The coronavirus pandemic has had a huge impact across society, but will it change the fashion industry forevermore?
Earlier this week, Saint Laurent set the precedent for post-coronavirus fashion when the house removed itself from the official Fashion Week calendar. In response to the current crisis dominating the world, Saint Laurent has decided to “take control of its pace and reshape its schedule.” Sending a message to other luxury houses, the brand will now follow its own calendar and “launch its collections following a plan conceived with an up-to-date perspective, driven by creativity,” the house revealed via Instagram.
Although it is still unclear how this new format will work for Saint Laurent — it could include digital presentations, trunk shows or more intimate events — it was welcome news among those who consider the fashion industry’s seasonal structure as dated, wasteful and in need of change. Saint Laurent could echo the work of Tunisian-born couturier, Azzedine Alaïa, who left the fashion show calendar in 1992 to present collections on his on terms, at his own pace; or the brand more form an entirely new way fashion experience.
After almost 70 years, is it the end of fashion week as we know it? The cancellation of 2020 cruise shows, the men’s shows in June and haute couture week in July, has forced the industry to revaluate its format.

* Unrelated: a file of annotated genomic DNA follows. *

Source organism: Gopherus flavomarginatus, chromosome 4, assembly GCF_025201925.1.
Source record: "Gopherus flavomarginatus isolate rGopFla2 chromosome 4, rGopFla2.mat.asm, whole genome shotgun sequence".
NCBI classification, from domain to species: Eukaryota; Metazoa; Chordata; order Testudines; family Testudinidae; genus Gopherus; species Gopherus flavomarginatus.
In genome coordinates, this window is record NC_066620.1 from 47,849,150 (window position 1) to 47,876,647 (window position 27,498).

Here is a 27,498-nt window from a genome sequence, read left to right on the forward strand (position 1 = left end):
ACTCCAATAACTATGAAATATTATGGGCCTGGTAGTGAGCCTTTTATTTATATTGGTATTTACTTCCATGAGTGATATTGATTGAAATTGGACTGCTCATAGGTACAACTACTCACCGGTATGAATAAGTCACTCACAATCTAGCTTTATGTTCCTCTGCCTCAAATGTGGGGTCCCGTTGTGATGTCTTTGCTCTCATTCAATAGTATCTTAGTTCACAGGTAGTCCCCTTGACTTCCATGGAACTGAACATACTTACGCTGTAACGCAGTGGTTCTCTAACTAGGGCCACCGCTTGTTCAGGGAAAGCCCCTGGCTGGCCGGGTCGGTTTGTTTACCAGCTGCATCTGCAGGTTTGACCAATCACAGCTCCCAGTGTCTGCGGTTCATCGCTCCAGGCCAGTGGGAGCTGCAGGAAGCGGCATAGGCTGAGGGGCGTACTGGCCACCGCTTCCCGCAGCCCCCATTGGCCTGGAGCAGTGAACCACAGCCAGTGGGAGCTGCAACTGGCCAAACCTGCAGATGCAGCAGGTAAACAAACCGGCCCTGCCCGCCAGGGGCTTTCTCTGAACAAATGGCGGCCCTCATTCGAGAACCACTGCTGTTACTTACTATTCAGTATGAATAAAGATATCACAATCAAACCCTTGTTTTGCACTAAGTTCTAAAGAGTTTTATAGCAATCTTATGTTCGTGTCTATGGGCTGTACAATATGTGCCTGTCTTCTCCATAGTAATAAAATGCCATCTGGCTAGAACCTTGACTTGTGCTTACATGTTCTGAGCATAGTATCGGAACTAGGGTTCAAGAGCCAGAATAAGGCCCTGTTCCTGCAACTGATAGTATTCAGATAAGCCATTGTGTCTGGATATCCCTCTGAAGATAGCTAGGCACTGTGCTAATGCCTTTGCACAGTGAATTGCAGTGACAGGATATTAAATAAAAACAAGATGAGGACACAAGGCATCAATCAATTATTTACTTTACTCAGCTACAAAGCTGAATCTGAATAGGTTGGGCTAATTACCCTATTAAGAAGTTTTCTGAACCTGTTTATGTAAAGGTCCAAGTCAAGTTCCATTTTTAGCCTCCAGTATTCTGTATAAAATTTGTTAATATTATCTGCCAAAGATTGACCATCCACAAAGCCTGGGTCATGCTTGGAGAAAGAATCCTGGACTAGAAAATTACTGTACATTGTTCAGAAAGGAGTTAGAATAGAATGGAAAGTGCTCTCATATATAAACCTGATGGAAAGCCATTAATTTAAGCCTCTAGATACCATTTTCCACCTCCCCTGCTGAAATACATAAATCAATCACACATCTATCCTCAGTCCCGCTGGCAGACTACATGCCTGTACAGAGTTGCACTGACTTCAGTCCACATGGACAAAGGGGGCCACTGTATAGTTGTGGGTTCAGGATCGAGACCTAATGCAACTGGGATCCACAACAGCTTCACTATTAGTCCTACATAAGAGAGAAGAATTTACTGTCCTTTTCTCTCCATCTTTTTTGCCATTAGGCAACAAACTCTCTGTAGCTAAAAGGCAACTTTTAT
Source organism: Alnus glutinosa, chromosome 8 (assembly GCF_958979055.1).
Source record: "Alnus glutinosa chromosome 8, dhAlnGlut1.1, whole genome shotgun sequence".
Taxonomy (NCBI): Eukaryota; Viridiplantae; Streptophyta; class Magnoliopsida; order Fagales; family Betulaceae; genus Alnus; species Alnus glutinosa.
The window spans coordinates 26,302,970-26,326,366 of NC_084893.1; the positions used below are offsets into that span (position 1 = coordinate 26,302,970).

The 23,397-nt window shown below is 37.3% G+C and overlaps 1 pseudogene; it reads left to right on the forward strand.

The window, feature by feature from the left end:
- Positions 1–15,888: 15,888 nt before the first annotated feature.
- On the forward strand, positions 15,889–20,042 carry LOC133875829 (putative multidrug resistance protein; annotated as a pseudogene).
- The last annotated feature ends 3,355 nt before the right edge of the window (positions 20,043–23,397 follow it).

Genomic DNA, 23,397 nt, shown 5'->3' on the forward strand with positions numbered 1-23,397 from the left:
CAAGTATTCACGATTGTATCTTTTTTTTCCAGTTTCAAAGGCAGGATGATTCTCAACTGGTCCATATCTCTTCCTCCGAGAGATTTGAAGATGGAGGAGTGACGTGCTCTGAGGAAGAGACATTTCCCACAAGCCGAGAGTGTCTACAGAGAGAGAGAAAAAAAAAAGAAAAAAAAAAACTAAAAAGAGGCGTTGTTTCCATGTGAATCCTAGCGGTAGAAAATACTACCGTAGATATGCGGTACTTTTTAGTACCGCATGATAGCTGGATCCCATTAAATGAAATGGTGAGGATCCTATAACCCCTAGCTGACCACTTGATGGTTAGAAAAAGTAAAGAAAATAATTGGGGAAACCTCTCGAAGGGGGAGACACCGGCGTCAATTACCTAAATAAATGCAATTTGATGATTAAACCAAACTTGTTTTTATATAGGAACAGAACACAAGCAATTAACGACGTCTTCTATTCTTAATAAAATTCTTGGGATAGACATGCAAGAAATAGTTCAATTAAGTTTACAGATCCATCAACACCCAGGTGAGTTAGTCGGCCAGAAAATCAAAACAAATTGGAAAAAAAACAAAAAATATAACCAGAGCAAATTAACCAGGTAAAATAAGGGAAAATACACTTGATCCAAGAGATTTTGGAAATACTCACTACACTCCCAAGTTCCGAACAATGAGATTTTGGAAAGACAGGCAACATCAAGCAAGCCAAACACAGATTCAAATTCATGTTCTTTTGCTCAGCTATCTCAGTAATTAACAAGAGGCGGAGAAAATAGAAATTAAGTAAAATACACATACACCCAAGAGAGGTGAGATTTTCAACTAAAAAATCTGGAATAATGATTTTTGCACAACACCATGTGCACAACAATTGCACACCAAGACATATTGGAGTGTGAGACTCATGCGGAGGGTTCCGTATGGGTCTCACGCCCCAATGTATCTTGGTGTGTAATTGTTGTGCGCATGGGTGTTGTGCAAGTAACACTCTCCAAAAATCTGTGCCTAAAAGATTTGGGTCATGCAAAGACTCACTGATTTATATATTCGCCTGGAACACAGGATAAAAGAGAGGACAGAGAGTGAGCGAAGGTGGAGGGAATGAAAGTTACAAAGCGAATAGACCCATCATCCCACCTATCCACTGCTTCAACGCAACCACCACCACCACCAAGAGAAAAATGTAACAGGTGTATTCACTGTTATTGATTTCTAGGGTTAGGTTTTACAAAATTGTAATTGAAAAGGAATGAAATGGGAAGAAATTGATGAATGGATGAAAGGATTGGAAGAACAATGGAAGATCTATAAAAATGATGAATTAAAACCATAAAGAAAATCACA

This enforced Covid-19 pause has given us all time to reflect and consider change, as many industry insiders are now questioning if the spring/summer 2021 season will go ahead at all. And if doesn’t, what will this mean for fashion? It will certainly be a different scenario to what we’re accustomed to — and this will inevitably impact shopping habits.
Last week, the British Fashion Council announced a new digital version of London Fashion Week, which will occur during the previously scheduled dates for the Men’s Fashion Week in June. The LFW digital platform will be gender-agnostic — featuring menswear, womenswear and genderless labels, and could showcase collections via digital lookbooks, virtual showrooms, podcasts and brand videos.
A step forward for those championing change — and sustainability — the new digital imprint marks the first of its kind for one of the key fashion cities and could therefore, set the tone for future fashion weeks. With regular fashion shows cancelled for the foreseeable future, and the industry currently focused on helping the coronavirus frontline — turning factories and studios into production lines for medical supplies — the future of fashion has never been so uncertain, but if there was ever a time to reassess the way the industry operates, it’s now.
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